Transmission Diagnostics

Transmission Diagnostics

A full-function scan tool is the most valuable tool you can have, especially when it comes to transmission diagnostics.

Are new cars harder to work on than old? It depends on who you talk to. And if old cars are deemed easier, what takes the blame for the difficulty on the new versions? You can be certain that it’s computers and electronics.

Someday we’ll all be gone, but until then there’s a group of us that remembers the technology of the ’60s and ’70s, and in our minds, those cars were comparatively simple. With the basic tools we had in our box, we could diagnose and fix any aspect of any year, make or model – that is, until it came to the automatic transmission.

Automatic transmission diagnostics have always been the Achilles heel of many a technician, and, in many cases, even with some of the best technicians I have known, this was the one and only repair that got shipped off to someone who specialized in it. Outside of fluid changes, level and condition, the extent of repairs covered vacuum modulators, the throttle pressure (kickdown) cable, the mechanical linkage or cable from the shifter and maybe the output shaft seal. Aside from that, it was the glutton for punishment who decided to delve into the great mystery inside.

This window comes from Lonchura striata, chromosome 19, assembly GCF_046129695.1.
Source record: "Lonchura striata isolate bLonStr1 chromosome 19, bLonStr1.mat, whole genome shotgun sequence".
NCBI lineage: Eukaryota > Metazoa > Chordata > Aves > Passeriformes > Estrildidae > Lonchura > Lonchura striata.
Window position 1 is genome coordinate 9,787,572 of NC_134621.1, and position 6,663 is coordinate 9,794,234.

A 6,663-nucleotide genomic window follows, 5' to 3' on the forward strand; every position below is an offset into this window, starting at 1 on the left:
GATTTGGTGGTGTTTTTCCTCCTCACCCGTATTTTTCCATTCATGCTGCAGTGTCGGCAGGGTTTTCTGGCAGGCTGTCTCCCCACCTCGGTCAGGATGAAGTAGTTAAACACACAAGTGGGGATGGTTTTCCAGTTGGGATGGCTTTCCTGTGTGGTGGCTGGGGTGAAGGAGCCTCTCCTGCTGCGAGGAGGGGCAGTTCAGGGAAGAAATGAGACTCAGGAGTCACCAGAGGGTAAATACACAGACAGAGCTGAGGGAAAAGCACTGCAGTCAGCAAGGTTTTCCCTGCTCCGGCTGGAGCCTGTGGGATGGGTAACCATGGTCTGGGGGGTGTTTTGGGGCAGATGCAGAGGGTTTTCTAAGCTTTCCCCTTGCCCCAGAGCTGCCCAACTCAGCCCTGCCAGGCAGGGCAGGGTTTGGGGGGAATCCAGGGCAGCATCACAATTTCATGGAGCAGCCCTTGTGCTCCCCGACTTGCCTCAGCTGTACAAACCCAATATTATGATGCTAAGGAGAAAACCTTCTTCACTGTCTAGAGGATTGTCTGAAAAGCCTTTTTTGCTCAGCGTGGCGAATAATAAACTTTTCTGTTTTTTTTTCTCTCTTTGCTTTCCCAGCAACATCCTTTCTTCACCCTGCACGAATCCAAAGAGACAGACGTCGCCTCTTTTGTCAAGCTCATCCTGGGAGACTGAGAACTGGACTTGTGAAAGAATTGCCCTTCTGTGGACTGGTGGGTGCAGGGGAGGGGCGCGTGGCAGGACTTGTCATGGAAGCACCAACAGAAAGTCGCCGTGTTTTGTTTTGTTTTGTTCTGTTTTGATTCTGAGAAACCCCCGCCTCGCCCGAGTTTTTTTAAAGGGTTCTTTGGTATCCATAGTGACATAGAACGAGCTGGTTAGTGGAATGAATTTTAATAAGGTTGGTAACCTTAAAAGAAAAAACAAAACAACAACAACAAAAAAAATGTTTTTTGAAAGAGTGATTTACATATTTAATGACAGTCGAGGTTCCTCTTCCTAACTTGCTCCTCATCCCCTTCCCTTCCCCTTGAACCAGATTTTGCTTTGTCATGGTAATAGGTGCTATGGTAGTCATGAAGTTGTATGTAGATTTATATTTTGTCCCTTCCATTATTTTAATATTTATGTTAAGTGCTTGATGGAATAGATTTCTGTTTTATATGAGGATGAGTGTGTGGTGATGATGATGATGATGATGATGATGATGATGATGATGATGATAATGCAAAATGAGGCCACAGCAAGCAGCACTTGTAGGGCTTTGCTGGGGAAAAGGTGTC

Some things haven’t changed, and the automatic transmission still holds a strong place in the market with specialty shops, but today’s technician is far more empowered to work on them. The same thing that is often blamed as making cars more difficult makes the automatic transmission easier to understand: computers and electronics.

A full-function scan tool is the most valuable tool you can have and there is no exception when it comes to transmission diagnostics. We are used to the engine control module (ECM) telling us there is a problem and storing a trouble code, usually long before we notice anything wrong with the way it runs. Transmissions are the same way. Their control and operation are so precise, that the transmission control module (TCM) will recognize any deviation in performance and store a trouble code, and most likely the driver didn’t so much as notice a hiccup.


A full-function scan tool is the most valuable tool you can have and there is no exception when it comes to transmission diagnostics.


Checking the fluid level and condition is always the first step in transmission diagnostics, and to the best of my knowledge, analyzing fluid condition is the one thing a scan tool can’t do…at least not yet. But, no ifs, ands or buts, this is always the first step. Low or contaminated fluid can cause many problems, which can result in a transmission DTC, so go no further until you know you’ve got good fluid.

Assuming the fluid is good, your scan tool is next. If there is a transmission DTC, the troubleshooting flow chart will take you step-by-step through diagnosis of the problem, utilizing scan tool data. In the past, you were blind without transmission knowledge and a myriad of pressure gauges and connections to hook up, and in reality, you didn’t even know where to start.

With scan tool data and flow charts, not only do you know where to start, but it will help you learn transmission functions by correlating symptoms to the eventual causes. Many automatic transmissions also require relearn procedures depending on the type of repair that was performed, and your scan tool is necessary to perform these procedures. So, follow your scan tool, let it be your teacher and add automatic transmission diagnosis to your repertoire. TS